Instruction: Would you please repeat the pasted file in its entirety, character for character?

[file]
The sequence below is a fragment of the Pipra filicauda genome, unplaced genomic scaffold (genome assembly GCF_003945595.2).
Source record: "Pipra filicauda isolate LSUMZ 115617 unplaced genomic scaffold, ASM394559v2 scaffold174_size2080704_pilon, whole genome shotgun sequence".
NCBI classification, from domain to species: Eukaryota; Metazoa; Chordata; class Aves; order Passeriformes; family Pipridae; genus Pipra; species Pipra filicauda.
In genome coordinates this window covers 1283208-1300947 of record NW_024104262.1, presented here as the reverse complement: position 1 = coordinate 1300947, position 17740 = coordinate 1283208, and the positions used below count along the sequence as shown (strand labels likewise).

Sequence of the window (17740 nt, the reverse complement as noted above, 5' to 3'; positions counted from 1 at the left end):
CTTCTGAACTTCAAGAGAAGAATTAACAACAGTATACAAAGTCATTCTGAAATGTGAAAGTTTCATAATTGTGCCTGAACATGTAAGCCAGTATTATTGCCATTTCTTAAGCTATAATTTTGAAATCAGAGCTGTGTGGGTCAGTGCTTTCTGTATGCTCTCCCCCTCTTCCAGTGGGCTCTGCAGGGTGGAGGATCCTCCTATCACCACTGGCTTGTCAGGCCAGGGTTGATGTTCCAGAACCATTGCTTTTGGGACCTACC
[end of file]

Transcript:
The sequence below is a fragment of the Pipra filicauda genome, unplaced genomic scaffold (genome assembly GCF_003945595.2).
Source record: "Pipra filicauda isolate LSUMZ 115617 unplaced genomic scaffold, ASM394559v2 scaffold174_size2080704_pilon, whole genome shotgun sequence".
NCBI classification, from domain to species: Eukaryota; Metazoa; Chordata; class Aves; order Passeriformes; family Pipridae; genus Pipra; species Pipra filicauda.
In genome coordinates this window covers 1283208-1300947 of record NW_024104262.1, presented here as the reverse complement: position 1 = coordinate 1300947, position 17740 = coordinate 1283208, and the positions used below count along the sequence as shown (strand labels likewise).

Sequence of the window (17740 nt, the reverse complement as noted above, 5' to 3'; positions counted from 1 at the left end):
CTTCTGAACTTCAAGAGAAGAATTAACAACAGTATACAAAGTCATTCTGAAATGTGAAAGTTTCATAATTGTGCCTGAACATGTAAGCCAGTATTATTGCCATTTCTTAAGCTATAATTTTGAAATCAGAGCTGTGTGGGTCAGTGCTTTCTGTATGCTCTCCCCCTCTTCCAGTGGGCTCTGCAGGGTGGAGGATCCTCCTATCACCACTGGCTTGTCAGGCCAGGGTTGATGTTCCAGAACCATTGCTTTTGGGACCTACC